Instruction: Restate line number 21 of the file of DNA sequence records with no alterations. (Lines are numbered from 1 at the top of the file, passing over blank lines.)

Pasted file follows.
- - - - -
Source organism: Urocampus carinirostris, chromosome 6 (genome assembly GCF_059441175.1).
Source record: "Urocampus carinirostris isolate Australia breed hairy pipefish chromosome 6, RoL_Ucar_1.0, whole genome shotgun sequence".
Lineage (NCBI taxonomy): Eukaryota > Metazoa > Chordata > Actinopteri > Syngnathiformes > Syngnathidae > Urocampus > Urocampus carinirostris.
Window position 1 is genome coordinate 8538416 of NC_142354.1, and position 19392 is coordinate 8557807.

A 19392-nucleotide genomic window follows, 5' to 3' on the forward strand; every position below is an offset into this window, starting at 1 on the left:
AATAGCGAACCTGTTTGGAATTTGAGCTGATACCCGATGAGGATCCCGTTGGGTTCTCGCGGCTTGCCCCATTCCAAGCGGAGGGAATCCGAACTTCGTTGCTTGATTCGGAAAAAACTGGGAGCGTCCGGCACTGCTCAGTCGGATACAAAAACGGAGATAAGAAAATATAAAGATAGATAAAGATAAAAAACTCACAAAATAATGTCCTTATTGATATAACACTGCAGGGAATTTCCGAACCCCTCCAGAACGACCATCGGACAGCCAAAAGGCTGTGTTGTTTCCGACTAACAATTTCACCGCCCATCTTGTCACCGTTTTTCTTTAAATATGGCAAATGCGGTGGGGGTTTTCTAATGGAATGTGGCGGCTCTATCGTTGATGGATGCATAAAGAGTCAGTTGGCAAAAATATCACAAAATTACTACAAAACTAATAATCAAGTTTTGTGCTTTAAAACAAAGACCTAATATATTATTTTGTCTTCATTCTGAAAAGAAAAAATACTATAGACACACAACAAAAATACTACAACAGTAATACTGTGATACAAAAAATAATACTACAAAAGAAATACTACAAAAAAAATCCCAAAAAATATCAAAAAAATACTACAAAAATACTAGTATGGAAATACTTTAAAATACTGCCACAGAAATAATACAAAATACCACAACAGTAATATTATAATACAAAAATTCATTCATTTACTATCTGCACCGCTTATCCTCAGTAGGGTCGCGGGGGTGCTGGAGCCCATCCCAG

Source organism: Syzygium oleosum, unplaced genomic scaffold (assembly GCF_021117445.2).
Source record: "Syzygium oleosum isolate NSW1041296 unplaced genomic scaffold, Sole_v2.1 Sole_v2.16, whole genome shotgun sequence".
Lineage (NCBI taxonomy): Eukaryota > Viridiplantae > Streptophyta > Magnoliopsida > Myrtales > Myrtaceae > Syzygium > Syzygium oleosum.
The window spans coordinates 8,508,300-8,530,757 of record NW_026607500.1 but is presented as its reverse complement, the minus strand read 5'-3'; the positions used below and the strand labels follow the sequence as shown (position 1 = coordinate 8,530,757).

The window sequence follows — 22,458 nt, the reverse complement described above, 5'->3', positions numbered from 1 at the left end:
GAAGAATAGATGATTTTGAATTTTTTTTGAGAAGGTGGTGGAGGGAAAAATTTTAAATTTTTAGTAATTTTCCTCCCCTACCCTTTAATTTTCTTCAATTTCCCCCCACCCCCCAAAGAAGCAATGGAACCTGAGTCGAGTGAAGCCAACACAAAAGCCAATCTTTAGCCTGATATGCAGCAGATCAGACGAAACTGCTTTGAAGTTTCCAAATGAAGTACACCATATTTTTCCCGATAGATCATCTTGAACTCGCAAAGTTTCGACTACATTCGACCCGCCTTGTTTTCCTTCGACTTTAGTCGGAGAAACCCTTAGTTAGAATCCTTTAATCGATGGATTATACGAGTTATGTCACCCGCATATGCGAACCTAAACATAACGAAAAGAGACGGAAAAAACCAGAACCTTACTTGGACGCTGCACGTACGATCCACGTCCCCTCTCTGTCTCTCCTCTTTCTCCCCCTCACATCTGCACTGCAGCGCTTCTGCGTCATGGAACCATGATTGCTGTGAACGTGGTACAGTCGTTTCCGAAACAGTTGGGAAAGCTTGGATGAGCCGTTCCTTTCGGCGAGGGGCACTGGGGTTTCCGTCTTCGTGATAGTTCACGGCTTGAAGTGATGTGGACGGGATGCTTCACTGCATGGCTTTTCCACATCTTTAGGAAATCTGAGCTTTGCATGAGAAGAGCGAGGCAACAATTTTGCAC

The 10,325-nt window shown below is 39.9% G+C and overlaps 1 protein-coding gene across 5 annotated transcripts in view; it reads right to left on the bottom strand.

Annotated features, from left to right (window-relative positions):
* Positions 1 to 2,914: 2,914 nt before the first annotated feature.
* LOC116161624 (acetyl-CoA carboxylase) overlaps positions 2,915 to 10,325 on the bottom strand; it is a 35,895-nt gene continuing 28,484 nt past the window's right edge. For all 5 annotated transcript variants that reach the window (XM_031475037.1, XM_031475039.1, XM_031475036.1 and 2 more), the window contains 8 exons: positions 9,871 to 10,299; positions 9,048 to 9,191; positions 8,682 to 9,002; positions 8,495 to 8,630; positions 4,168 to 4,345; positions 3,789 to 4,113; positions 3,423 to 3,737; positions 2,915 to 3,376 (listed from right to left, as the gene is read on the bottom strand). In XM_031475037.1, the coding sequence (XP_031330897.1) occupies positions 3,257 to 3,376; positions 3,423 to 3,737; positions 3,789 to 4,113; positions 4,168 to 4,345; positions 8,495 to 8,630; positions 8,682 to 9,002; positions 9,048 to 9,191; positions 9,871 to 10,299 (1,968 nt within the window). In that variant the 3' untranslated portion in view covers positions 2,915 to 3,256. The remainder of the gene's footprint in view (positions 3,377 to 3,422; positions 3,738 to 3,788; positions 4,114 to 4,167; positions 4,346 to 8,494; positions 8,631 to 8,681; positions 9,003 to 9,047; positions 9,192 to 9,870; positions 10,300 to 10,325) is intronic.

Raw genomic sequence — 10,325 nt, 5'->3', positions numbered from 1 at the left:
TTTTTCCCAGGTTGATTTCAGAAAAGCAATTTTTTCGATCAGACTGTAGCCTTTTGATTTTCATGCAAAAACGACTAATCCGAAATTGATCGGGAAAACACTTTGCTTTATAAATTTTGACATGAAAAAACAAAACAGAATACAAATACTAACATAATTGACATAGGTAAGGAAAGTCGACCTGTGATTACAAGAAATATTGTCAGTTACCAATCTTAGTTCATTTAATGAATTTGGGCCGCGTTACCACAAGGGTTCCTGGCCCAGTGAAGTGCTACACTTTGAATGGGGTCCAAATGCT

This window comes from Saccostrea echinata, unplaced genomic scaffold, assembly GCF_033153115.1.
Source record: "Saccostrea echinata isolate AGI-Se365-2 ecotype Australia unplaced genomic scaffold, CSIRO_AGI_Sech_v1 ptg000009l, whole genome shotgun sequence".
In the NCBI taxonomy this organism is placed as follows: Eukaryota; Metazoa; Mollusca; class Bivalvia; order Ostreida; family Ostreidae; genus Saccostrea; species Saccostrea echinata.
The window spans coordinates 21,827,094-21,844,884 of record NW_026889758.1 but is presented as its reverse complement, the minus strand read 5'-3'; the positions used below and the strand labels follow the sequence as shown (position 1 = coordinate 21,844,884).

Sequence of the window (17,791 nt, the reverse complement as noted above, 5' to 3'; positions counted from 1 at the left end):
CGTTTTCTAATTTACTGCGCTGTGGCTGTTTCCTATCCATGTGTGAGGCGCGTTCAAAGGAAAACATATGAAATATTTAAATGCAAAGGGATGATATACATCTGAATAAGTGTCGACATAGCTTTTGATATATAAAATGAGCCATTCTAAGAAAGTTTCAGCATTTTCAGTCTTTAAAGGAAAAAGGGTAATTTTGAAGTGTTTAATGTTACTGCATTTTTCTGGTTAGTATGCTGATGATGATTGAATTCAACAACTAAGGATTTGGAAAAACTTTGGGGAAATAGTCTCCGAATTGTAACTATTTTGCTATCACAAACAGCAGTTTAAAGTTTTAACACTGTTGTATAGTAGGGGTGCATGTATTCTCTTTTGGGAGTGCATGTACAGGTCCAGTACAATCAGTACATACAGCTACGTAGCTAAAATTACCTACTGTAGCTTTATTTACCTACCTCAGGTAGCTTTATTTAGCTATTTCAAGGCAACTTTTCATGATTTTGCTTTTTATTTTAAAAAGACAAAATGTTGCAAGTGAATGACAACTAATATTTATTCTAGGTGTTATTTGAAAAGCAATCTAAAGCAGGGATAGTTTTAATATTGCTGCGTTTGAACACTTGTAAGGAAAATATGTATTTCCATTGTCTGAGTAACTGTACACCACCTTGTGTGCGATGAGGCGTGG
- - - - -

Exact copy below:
In the NCBI taxonomy this organism is placed as follows: Eukaryota; Metazoa; Mollusca; class Bivalvia; order Ostreida; family Ostreidae; genus Saccostrea; species Saccostrea echinata.